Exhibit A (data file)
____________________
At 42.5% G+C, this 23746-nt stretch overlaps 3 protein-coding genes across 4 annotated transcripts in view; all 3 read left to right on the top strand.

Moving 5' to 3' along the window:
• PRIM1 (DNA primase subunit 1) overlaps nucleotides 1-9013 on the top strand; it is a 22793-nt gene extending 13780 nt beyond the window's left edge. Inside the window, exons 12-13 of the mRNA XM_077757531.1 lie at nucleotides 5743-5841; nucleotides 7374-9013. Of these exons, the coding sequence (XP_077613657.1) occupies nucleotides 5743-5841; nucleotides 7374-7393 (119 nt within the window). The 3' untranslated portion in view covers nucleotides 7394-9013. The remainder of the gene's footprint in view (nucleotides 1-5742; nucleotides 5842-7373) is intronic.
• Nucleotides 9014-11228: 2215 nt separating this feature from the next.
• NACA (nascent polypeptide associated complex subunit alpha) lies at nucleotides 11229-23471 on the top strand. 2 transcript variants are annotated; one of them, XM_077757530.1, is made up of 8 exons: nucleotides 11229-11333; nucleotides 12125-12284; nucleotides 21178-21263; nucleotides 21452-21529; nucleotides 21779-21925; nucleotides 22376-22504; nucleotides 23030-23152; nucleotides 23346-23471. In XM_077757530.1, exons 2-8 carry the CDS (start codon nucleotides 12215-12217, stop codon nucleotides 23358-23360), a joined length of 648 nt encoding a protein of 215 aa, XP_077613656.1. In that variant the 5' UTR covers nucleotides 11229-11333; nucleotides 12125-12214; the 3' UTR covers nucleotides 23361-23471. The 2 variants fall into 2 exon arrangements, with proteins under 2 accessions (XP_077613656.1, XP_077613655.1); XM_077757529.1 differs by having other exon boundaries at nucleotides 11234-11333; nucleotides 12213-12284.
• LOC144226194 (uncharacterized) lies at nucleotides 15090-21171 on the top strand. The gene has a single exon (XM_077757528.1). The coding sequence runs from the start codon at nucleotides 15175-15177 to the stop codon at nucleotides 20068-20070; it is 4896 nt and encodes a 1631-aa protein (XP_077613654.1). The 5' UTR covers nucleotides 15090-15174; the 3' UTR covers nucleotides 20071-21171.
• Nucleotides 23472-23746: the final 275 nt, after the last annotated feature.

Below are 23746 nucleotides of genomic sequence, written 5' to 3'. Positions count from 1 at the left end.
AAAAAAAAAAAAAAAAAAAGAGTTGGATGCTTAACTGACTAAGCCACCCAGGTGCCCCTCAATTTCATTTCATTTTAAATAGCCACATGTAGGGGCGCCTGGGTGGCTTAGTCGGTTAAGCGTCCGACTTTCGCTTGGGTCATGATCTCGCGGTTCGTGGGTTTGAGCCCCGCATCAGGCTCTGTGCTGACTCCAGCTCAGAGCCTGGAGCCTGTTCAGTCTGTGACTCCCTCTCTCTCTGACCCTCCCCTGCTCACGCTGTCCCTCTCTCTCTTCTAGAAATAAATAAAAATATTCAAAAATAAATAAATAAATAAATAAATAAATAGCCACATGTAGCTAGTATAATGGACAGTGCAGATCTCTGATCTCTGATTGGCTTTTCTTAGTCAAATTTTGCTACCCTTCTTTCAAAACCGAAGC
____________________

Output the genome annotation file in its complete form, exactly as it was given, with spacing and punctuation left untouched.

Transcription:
At 42.5% G+C, this 23746-nt stretch overlaps 3 protein-coding genes across 4 annotated transcripts in view; all 3 read left to right on the top strand.

Moving 5' to 3' along the window:
• PRIM1 (DNA primase subunit 1) overlaps nucleotides 1-9013 on the top strand; it is a 22793-nt gene extending 13780 nt beyond the window's left edge. Inside the window, exons 12-13 of the mRNA XM_077757531.1 lie at nucleotides 5743-5841; nucleotides 7374-9013. Of these exons, the coding sequence (XP_077613657.1) occupies nucleotides 5743-5841; nucleotides 7374-7393 (119 nt within the window). The 3' untranslated portion in view covers nucleotides 7394-9013. The remainder of the gene's footprint in view (nucleotides 1-5742; nucleotides 5842-7373) is intronic.
• Nucleotides 9014-11228: 2215 nt separating this feature from the next.
• NACA (nascent polypeptide associated complex subunit alpha) lies at nucleotides 11229-23471 on the top strand. 2 transcript variants are annotated; one of them, XM_077757530.1, is made up of 8 exons: nucleotides 11229-11333; nucleotides 12125-12284; nucleotides 21178-21263; nucleotides 21452-21529; nucleotides 21779-21925; nucleotides 22376-22504; nucleotides 23030-23152; nucleotides 23346-23471. In XM_077757530.1, exons 2-8 carry the CDS (start codon nucleotides 12215-12217, stop codon nucleotides 23358-23360), a joined length of 648 nt encoding a protein of 215 aa, XP_077613656.1. In that variant the 5' UTR covers nucleotides 11229-11333; nucleotides 12125-12214; the 3' UTR covers nucleotides 23361-23471. The 2 variants fall into 2 exon arrangements, with proteins under 2 accessions (XP_077613656.1, XP_077613655.1); XM_077757529.1 differs by having other exon boundaries at nucleotides 11234-11333; nucleotides 12213-12284.
• LOC144226194 (uncharacterized) lies at nucleotides 15090-21171 on the top strand. The gene has a single exon (XM_077757528.1). The coding sequence runs from the start codon at nucleotides 15175-15177 to the stop codon at nucleotides 20068-20070; it is 4896 nt and encodes a 1631-aa protein (XP_077613654.1). The 5' UTR covers nucleotides 15090-15174; the 3' UTR covers nucleotides 20071-21171.
• Nucleotides 23472-23746: the final 275 nt, after the last annotated feature.

Below are 23746 nucleotides of genomic sequence, written 5' to 3'. Positions count from 1 at the left end.
AAAAAAAAAAAAAAAAAAAGAGTTGGATGCTTAACTGACTAAGCCACCCAGGTGCCCCTCAATTTCATTTCATTTTAAATAGCCACATGTAGGGGCGCCTGGGTGGCTTAGTCGGTTAAGCGTCCGACTTTCGCTTGGGTCATGATCTCGCGGTTCGTGGGTTTGAGCCCCGCATCAGGCTCTGTGCTGACTCCAGCTCAGAGCCTGGAGCCTGTTCAGTCTGTGACTCCCTCTCTCTCTGACCCTCCCCTGCTCACGCTGTCCCTCTCTCTCTTCTAGAAATAAATAAAAATATTCAAAAATAAATAAATAAATAAATAAATAAATAGCCACATGTAGCTAGTATAATGGACAGTGCAGATCTCTGATCTCTGATTGGCTTTTCTTAGTCAAATTTTGCTACCCTTCTTTCAAAACCGAAGC